<img src=”https://storage.googleapis.com/prod-zenger-upload/image/20230602/feat_3f539eed-83ec-4eb6-9cfc-d319d7c83440.jpg” alt=”Dave Limp, senior vice president of Amazon devices, demonstrates a variety of Alexa’s new skills at The Spheres in Seattle on September 20, 2018. Recently, Amazon (NASDAQ:AMZN) has agreed to pay $30.8 million in settlements with the Federal Trade Commission over allegations of spying on customers through Ring doorbell cameras and violating children’s privacy rights with Alexa recordings. PHOTO BY GRANT HINDSLEY/GETTY IMAGES”>
Amazon (NASDAQ:AMZN) has agreed to pay $30.8 million in settlements with the Federal Trade Commission over allegations of spying on customers through Ring doorbell cameras and violating children’s privacy rights with Alexa recordings.
In a shocking revelation, the FTC unveiled a disturbing privacy scandal involving Amazon’s Ring doorbell camera unit.
According to the commission’s court filings, a former employee of Ring spied on female customers for several months in 2017, surreptitiously placing cameras in their bedrooms and bathrooms, reported Reuters.
As a result, the FTC announced a $5.8 million settlement with Amazon, holding the company accountable for privacy violations.
Amazon also faced an additional $25 million settlement over allegations of violating children’s privacy rights through its voice assistant, Alexa.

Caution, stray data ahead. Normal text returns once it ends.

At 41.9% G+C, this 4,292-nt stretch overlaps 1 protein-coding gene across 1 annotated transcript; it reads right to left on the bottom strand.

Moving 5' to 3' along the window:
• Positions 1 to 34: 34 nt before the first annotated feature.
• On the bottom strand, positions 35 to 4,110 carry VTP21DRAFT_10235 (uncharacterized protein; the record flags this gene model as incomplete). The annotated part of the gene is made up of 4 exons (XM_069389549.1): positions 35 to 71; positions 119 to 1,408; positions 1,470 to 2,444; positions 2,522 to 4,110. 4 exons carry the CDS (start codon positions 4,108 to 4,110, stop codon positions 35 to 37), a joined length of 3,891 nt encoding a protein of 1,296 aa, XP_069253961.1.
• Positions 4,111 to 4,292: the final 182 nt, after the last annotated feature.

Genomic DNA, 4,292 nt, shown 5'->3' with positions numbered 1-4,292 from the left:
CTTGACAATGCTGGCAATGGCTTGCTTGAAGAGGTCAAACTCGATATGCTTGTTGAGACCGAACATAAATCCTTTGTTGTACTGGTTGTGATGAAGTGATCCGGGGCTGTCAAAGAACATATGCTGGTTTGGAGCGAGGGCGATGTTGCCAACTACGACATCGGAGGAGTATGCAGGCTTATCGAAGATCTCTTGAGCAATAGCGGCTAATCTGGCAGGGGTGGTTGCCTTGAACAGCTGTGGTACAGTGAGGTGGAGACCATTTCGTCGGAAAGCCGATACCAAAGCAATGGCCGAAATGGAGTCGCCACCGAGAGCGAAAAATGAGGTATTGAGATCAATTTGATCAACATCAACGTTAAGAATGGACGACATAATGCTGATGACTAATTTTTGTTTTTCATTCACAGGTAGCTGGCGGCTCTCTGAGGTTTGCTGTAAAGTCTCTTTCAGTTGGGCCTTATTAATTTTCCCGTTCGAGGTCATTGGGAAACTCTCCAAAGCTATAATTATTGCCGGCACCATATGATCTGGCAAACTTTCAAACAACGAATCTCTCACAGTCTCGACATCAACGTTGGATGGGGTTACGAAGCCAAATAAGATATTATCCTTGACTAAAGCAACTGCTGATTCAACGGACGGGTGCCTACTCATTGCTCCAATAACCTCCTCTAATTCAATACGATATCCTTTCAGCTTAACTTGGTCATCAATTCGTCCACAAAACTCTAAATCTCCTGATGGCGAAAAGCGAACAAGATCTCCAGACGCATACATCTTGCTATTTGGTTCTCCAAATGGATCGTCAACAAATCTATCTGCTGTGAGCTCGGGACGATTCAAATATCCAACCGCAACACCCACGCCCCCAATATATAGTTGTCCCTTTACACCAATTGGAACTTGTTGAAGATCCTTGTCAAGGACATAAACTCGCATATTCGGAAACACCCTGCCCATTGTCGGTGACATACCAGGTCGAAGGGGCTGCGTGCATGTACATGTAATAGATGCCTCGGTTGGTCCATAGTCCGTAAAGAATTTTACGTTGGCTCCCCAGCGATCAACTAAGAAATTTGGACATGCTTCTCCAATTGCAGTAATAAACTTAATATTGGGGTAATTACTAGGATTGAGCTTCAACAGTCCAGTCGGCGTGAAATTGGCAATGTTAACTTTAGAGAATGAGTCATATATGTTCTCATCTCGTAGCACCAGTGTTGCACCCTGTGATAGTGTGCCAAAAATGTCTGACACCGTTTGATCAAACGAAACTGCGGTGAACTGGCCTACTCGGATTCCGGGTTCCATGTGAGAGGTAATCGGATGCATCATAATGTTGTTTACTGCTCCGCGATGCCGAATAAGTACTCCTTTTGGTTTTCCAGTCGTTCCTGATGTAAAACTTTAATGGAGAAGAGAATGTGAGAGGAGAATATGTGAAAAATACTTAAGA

According to the federal court filing in Seattle that outlined a separate settlement, the e-commerce giant failed to delete Alexa recordings at parents’ request and retained them longer than necessary.
“While we disagree with the FTC’s claims regarding both Alexa and Ring, and deny violating the law, these settlements put these matters behind us,” Amazon stated.
Notably, the fines levied on Amazon — counting $30.8 million — amount to a fraction of the company’s impressive first-quarter profit of $3.2 billion.
The recent FTC settlements reflect the agency’s ongoing endeavors to ensure accountability among big tech companies, as critics argue that their policies prioritize profits from data collection over safeguarding privacy, the report noted.
Produced in association with Benzinga
Edited by Saba Fatima and Alberto Arellano